Taking TSO a Little Deeper

In the 1980s and 90s there was a band that didn’t get much airplay. Their name was weird and their style was weirder. They were a strange mix of my style of metal and my dad’s style of classical. They recorded some albums and kinda hung around the bargain bins in record stores. Their name was Savatage.

In 1990, I heard Scatterbrain’s rendition of Mozart’z K545. No orchestra, just two guitars, a bass and drums. Sounded wonderful! I began to see what many had tried to show – classical and rock aren’t as strange bedfellows as we had once believed!

So when I began to explore symphonic rock in earnest, I fell in love with Yes, Metallics, Dream Theater and Jethro Tull. But Savatage, well, they are just plain weird.

The magic happened in 1996. I heard Christmas Eve – Sarajevo 12/24. I was HOOKED! I ran out and bought the cassette (yes, I’m showing my age….)! The love of TSO had begun in earnest. After all, who could turn down something that rocked like that?

But the liner notes told me that this was something much more than just another rock album. They did not shy away from mentioning our Lord and Savior. They sang about the birth of Christ. And the music felt much more real.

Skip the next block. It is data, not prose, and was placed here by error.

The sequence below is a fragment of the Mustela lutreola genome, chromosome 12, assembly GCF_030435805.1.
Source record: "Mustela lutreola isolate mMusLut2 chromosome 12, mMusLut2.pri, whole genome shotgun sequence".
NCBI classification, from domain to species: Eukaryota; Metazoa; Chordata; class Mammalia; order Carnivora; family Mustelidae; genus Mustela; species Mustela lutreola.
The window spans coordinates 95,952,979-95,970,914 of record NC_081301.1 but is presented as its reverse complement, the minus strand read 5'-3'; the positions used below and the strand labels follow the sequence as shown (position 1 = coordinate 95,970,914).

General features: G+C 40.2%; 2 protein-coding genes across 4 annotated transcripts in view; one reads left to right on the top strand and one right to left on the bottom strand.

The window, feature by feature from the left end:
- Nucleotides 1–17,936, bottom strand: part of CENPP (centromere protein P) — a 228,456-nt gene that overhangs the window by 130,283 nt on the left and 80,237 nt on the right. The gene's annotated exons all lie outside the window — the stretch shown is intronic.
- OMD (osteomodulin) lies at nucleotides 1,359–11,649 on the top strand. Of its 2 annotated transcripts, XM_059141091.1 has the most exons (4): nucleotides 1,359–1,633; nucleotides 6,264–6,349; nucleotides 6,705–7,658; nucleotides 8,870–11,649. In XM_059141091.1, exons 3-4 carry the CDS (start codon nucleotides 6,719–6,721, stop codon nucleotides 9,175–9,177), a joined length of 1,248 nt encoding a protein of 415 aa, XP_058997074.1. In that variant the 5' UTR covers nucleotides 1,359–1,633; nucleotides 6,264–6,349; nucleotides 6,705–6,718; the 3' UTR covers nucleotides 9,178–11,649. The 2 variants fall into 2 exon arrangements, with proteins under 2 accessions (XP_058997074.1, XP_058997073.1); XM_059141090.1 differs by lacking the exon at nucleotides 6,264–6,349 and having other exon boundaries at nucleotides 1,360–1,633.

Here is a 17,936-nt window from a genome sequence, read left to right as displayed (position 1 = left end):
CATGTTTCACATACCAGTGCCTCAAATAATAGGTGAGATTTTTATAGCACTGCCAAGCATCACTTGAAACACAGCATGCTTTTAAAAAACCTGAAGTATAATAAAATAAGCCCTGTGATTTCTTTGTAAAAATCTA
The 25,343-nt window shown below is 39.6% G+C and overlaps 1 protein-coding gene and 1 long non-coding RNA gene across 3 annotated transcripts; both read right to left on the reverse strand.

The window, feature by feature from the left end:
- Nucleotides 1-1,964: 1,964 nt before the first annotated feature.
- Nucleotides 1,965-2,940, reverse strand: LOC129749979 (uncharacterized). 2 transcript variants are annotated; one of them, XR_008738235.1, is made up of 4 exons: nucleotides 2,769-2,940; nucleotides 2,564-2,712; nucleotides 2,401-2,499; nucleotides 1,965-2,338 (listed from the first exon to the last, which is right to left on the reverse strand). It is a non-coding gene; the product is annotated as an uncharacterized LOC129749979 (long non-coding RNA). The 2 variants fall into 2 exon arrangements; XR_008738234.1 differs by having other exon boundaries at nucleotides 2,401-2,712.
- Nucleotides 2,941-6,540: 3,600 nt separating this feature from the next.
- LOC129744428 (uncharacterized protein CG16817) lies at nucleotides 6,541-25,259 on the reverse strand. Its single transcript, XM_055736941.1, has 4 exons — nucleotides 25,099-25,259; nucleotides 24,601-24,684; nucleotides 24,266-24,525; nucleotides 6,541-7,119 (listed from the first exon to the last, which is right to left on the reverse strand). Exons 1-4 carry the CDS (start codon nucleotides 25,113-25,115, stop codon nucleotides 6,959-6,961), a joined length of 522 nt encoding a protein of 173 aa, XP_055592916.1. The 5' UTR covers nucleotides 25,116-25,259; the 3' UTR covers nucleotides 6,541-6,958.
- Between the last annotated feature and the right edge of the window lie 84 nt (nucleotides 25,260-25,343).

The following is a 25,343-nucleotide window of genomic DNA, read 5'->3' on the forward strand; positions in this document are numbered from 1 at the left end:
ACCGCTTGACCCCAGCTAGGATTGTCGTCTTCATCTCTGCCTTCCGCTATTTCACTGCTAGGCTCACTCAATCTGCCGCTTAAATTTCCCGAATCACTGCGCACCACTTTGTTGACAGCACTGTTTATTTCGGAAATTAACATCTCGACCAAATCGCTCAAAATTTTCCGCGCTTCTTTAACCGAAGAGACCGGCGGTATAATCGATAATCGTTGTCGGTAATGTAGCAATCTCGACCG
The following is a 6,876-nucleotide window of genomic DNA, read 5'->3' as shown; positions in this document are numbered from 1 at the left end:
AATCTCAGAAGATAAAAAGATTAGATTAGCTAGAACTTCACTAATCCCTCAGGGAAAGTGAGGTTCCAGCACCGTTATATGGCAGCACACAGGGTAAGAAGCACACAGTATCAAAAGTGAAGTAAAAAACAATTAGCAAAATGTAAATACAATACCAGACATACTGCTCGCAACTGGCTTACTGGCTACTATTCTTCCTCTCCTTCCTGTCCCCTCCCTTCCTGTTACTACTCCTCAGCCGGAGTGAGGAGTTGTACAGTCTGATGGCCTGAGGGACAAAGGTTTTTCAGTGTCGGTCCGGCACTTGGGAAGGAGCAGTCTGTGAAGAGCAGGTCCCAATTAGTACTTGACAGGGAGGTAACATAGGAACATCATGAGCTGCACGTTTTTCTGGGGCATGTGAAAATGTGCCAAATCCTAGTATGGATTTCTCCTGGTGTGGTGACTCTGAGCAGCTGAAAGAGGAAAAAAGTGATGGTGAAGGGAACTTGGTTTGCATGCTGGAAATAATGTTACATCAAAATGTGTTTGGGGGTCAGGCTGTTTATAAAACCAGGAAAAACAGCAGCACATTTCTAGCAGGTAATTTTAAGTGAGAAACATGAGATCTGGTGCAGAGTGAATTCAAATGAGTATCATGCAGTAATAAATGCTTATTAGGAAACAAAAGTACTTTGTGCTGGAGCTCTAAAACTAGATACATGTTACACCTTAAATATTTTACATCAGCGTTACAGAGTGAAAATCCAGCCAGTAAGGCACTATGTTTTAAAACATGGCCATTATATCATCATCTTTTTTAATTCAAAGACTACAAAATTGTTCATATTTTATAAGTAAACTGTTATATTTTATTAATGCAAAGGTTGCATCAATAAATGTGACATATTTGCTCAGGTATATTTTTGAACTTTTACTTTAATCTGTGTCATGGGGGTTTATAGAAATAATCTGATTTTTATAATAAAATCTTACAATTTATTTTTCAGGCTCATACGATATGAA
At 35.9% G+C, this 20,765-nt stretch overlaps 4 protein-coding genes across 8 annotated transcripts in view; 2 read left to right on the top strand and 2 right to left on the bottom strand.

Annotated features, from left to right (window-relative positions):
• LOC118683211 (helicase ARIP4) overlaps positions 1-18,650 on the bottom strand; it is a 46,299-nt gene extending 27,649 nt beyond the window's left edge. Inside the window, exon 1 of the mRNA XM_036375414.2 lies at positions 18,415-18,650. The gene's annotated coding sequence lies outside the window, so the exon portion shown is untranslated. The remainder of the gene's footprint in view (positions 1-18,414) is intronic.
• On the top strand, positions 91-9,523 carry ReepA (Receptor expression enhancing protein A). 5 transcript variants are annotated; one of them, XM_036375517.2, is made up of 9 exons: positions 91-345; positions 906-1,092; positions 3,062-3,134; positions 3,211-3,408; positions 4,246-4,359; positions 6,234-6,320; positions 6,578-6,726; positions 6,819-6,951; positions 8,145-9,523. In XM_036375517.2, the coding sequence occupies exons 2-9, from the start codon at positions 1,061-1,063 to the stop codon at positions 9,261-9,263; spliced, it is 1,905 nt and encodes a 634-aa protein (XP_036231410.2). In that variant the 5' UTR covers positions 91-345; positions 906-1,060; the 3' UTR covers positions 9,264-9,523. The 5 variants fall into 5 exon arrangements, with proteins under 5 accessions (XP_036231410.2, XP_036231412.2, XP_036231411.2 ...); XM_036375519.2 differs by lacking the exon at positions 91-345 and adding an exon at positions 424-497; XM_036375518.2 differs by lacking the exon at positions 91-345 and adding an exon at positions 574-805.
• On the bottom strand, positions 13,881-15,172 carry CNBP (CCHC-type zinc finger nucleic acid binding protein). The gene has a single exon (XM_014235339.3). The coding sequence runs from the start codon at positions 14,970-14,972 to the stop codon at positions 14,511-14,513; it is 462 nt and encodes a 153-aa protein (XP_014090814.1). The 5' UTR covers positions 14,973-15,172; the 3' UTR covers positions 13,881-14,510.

The second half brought a tear to my ear – and it still does 14 years later. So I bought The Lost Christmas Eve. And there is a story there as well. It will also make one weepy.

But the history of TSO goes back to that weird band called Savatage. In me research, I found that they are one in the same. And they are believers. The aforementioned Christmas Eve – Sarajevo 12/24 was originally released on an album titled “Dead Winter Dead”. On that album it sounds exactly the same.

I am now, twenty years later, a Savatage fan. Their music continues to bring a tear to my eye and a smile to my lips.

May God continue to bless this wonderful music-making effort. They give Him the glory, and they allow us to see Him.

Adios,
Clay

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